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Maintain your PEAK fitness for free

The U’s PEAK program is offering free virtual fitness and mindfulness classes.

The University of Utah’s PEAK Health & Fitness program has begun offering live fitness classes and mindfulness breaks online to all members of the campus community as a service during this challenging time.

“Because we know that many routines have been disrupted, PEAK is offering a variety of free classes for the remainder of the semester via Zoom,” says Traci Thompson, PEAK’s director.  “We hope this gift will improve the physical fitness and mental wellness of our campus community.”

Zoom virtual fitness classes began on Monday, March 23, with a full Monday through Friday slate, including yoga for stress relief, circuit training, bootcamp classes and more. The current schedule of classes can be found here. To join a live PEAK fitness class on Zoom, use the Meeting ID: 416-820-8599.

PEAK is also working to populate the U’s Wellness & Integrative Health YouTube channel with prerecorded fitness classes taught by some of the program participants’ favorite instructors; they are hoping to have the first of those classes up by early the first week of April. The channel also features mindfulness exercises, healthy eating tips and yoga breaks.

Additionally, the PEAK program is offering free drop-in mindfulness breaks via Zoom; those sessions are currently set for Mondays from 8 to 8:30 a.m. and Wednesdays from 1 to 1:30 p.m. Use Meeting ID: 689 489 4019. PEAK is also offering two fee-based comprehensive online mindfulness courses available here.

For updates (as well as additional fitness, nutrition and wellness tips), check out PEAK’s Facebook and Instagram pages.

“I hope individuals in our University of Utah community use this opportunity to try out some different classes and instructors,” says Thompson, an associate professor of kinesiology. “Physical activity is an excellent form of stress relief, and learning new things is a great way to keep positive energy flowing. You might even find a new passion for circuit training or yoga!”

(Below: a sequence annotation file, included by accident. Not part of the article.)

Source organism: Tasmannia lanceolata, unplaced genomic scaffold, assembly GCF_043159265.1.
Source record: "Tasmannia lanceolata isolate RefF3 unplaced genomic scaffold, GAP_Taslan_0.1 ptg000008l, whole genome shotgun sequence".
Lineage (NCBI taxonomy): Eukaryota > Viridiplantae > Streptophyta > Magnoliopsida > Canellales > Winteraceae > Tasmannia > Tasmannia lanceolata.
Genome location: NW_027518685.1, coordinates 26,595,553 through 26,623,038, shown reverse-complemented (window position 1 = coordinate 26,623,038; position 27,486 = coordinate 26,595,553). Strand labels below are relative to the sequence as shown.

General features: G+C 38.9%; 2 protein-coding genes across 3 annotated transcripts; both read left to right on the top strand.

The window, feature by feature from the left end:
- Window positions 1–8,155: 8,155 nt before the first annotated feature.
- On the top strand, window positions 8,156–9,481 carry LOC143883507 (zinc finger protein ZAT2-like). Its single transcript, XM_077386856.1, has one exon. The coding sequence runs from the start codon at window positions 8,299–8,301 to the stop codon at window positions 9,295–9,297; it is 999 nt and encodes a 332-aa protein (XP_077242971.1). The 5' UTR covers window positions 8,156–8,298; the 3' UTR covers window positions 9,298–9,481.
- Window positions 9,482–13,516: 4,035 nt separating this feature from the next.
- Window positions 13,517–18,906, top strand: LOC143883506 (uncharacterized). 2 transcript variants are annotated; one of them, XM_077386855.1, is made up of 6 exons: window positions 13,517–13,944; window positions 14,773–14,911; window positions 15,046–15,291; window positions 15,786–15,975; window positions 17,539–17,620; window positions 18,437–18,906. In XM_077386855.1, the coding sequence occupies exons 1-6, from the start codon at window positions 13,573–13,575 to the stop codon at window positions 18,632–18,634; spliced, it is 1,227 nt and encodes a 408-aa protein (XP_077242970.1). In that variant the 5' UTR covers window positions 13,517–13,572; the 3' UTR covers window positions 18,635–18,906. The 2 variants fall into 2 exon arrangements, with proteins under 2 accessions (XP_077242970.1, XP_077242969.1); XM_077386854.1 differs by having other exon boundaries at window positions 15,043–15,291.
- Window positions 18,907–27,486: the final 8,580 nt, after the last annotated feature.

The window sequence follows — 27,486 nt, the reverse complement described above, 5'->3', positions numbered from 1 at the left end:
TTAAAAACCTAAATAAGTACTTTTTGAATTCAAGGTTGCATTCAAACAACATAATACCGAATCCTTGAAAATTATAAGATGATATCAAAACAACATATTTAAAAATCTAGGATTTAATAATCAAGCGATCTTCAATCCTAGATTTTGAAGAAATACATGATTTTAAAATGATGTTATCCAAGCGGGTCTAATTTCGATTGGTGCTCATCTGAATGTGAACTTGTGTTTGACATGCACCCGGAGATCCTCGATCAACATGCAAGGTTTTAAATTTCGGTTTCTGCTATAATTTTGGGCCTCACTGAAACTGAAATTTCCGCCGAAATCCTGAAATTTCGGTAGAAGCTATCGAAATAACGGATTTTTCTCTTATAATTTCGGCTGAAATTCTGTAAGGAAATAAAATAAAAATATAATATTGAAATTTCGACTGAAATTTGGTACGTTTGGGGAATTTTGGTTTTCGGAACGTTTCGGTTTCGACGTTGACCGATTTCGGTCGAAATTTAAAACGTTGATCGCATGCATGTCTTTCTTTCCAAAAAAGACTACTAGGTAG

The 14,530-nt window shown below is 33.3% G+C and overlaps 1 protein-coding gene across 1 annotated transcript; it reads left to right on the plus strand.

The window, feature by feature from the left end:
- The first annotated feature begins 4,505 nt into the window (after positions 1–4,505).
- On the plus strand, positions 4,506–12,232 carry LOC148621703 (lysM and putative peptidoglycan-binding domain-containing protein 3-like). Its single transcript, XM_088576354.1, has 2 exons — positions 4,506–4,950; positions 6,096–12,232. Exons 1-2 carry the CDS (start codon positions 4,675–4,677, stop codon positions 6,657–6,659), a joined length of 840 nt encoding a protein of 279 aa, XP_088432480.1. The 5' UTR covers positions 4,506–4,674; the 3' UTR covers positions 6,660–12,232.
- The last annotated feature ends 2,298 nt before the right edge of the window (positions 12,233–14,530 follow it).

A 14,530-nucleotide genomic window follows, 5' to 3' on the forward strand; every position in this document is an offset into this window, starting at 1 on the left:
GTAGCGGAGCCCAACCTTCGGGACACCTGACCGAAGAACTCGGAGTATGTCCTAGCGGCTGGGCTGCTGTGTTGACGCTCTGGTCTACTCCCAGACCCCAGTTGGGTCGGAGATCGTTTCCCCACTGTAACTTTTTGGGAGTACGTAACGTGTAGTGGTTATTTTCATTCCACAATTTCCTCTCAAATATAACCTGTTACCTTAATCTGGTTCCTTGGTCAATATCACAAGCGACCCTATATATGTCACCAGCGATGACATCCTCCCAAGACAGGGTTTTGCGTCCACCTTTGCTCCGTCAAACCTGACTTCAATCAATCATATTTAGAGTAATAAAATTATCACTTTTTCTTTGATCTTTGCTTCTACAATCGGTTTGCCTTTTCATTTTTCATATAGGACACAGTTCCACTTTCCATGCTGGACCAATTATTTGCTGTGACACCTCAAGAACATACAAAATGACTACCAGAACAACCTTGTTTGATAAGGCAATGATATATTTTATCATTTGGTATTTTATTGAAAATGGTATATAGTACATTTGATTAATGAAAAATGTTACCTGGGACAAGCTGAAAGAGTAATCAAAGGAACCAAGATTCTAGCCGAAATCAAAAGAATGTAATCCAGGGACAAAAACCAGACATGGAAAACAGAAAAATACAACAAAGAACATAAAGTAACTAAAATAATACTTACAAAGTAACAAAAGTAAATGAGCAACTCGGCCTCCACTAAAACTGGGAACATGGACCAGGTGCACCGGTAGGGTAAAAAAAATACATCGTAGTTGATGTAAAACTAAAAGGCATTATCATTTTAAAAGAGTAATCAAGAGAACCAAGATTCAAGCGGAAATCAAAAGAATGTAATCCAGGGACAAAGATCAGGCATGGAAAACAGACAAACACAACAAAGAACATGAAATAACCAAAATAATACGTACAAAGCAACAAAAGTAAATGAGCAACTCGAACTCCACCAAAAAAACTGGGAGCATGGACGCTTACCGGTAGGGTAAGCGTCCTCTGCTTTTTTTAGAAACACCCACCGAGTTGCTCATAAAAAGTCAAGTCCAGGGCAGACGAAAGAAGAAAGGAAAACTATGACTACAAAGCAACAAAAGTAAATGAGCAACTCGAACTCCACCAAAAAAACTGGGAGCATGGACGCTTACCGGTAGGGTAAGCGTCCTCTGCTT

Regarding class etiquette, “It’s probably a good idea to mute the audio during exercise so everyone can hear the instructions,” Thompson says. “But we want these classes to be interactive (social connection is healthy!), so I would like to encourage conversation and social connection before and after class, and perhaps during warm-up and cooldown, too.” Mute/unmute audio and video buttons are in the left corner of the participant’s Zoom window. A chat icon in the lower right also allows participants to open a sidebar and have a written exchange during breaks in class.

“We are learning on the fly and know we have room for improvement,” notes Thompson. “I would love to hear your constructive feedback and ideas for how we can be better.” Email her at (please put “Zoom class feedback” in the subject line).

“We will be working on other ideas to help you stay healthy,” she adds. “Please let me know what we can do to help improve your wellness over the remainder of the semester.”

If you are new to Zoom, PEAK staffers created a short introduction video available here.